Defense and Intelligence Organizations Benefit from Membership in the OGC

Almost every Defense and Intelligence (D&I) information technology application - planning, intelligence, logistics, etc. - requires the use of geospatial information. Almost every asset and every threat, human and material, has a location or an area. If D&I personnel are to develop and share awareness of assets and threats effectively, geospatial information and geospatial processing instructions need to be easily and seamlessly accessed and moved freely between many different information systems.

 

Use Cases & Communities

The NATO C3 Agency supports NATO through the provision of unbiased scientific support and common funded acquisition of Consultation, Command, Control, Communications, Intelligence, Surveillance and Reconnaissance (C4ISR) capabilities. NATO C3's adoption and implementation of the Core GIS system using open, industry-consensus standards, including those of ISO Technical Committee 211 and the Open Geospatial Consortium, Inc. will enable NATO to rapidly mobilize new technologies at reduced cost and risk. 

The US Defense Department's Global Information Grid Enterprise Services (GIG) system is a very large, high-capacity, high-availability, highly secure internet and Web-based global information system for the US and its allies. Department of Defense (DoD) system architects designed the GIG to use open commercial standards because a custom or proprietary approach would not affordably provide interoperability across the broad spectrum of DoD business processes and domains. The use of open standards reduces risk, maximizes return on investment, and future-proofs critical applications. It increases the ease and likelihood of interoperability with coalition forces, other federal agencies with systems based on the Federal Enterprise Architecture, and state and local agencies who are partners with DoD in Homeland Security efforts. OGC interoperability makes it much easier to connect the D&I, relief, weather, scientific and emergency management and emergency response communities for coordinated planning and response to regional emergencies and natural disasters.  Further, competition among providers of standards-based commercial off-the-shelf (SCOTS) products improves the quality and diversity of commercial offerings.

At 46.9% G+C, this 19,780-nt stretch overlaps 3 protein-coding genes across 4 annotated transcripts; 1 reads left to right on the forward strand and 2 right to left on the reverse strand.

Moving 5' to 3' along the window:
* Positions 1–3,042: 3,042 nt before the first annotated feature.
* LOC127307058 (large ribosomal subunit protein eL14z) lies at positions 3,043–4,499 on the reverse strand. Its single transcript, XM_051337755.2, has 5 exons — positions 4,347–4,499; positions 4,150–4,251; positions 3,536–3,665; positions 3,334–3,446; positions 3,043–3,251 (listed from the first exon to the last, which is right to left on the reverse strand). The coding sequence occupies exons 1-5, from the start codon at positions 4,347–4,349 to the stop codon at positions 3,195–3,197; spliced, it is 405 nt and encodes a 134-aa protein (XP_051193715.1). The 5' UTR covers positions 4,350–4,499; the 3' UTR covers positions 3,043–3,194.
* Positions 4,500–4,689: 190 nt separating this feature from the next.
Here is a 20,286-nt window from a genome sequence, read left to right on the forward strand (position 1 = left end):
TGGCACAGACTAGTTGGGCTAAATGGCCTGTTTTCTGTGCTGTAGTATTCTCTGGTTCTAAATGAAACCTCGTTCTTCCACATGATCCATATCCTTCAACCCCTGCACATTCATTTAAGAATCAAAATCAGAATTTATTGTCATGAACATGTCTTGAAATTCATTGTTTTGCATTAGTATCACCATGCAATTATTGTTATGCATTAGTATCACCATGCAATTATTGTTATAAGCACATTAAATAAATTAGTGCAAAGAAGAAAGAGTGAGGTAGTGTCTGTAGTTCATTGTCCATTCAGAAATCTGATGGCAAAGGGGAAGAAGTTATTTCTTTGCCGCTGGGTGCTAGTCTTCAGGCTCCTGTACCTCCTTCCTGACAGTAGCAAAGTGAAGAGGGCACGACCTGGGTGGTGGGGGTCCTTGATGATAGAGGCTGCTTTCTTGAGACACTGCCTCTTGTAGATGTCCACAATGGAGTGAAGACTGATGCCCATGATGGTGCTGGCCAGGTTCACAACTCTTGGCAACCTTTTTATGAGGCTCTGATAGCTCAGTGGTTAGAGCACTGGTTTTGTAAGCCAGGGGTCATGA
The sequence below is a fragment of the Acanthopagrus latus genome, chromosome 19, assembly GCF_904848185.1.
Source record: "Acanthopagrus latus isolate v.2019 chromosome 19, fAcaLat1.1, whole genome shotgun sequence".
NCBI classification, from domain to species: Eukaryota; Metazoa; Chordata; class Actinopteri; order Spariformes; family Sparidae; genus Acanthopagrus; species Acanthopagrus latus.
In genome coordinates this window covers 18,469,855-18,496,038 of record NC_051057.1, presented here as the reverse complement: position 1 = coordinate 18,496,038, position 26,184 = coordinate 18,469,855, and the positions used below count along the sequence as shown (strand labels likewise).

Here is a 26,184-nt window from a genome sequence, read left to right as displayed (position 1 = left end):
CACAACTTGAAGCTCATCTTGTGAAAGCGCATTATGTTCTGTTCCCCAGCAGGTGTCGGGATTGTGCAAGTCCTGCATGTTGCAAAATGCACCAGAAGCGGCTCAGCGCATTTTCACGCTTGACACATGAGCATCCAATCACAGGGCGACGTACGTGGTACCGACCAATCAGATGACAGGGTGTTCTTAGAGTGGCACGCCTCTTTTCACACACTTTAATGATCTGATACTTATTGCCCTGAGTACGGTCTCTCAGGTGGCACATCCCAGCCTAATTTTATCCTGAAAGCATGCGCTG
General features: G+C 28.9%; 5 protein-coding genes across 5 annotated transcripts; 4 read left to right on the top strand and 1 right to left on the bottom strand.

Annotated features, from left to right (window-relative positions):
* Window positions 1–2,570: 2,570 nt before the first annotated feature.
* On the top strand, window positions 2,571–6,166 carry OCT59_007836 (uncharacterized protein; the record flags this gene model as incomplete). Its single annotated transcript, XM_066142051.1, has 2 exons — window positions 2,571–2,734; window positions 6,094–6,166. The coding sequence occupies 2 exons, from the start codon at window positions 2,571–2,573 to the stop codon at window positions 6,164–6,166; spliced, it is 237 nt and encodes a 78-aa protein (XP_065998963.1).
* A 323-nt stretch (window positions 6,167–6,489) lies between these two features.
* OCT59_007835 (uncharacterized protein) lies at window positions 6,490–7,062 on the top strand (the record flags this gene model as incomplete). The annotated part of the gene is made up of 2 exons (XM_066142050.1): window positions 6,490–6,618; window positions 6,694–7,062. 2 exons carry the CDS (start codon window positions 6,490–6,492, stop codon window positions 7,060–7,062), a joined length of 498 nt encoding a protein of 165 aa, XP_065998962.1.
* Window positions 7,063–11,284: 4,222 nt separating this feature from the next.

Benefits of OGC Membership:

  • Members collaboratively develop open geospatial standards framework for secure but decentralized "system of systems"
  • Accelerate progress toward users across jurisdictions and industries being able to rapidly share, integrate and apply data
  • "Need-to-share" information culture gets needed tools
  • Participation in Risk & Crisis Management Working Group provides insight into trends and OGC members' offerings and requirements
  • Text, sensor and video become part of geospatial searches
  • Standards enable networking of sensor systems
  • Standards solve Geospatial Digital Rights Management issues
  • Membership facilitates collaboration with other governments on geospatial issues.

Around the world, D&I agencies are taking the same approach. The increased value and liquidity of data and applications that result from the use of standards has become clear to IT providers, buyers, and users.

The Key Role of Geospatial Technology Standards

The integration points that enable such seamless access and communication involving geospatial resources are interfaces and encodings that implement the OGC's OpenGIS® Standards. These standards enhance interoperability in geographic information systems (GIS) and systems for Earth imaging, navigation, tracking, facilities management, cartography, location based services and surveying and mapping.

Scope of OpenGIS Standards

OGC Web Services (OWS):
OGC Web Services enable real time multi-source integration across the Web and across D&I networks. They greatly improve the ability to discover, access, integrate and apply geospatial data to support planning and operations. OWS encompasses image exploitation as well as raster and vector Web mapping, location services and other technology areas.

Information Interoperability and Semantics:
The diversity of geospatial information available to the D&I community results in semantic non-interoperability. OGC members are addressing the problem by using OGC's Geography Markup Language (GMLTM) schemas to support "on the fly" translation to and from a common model.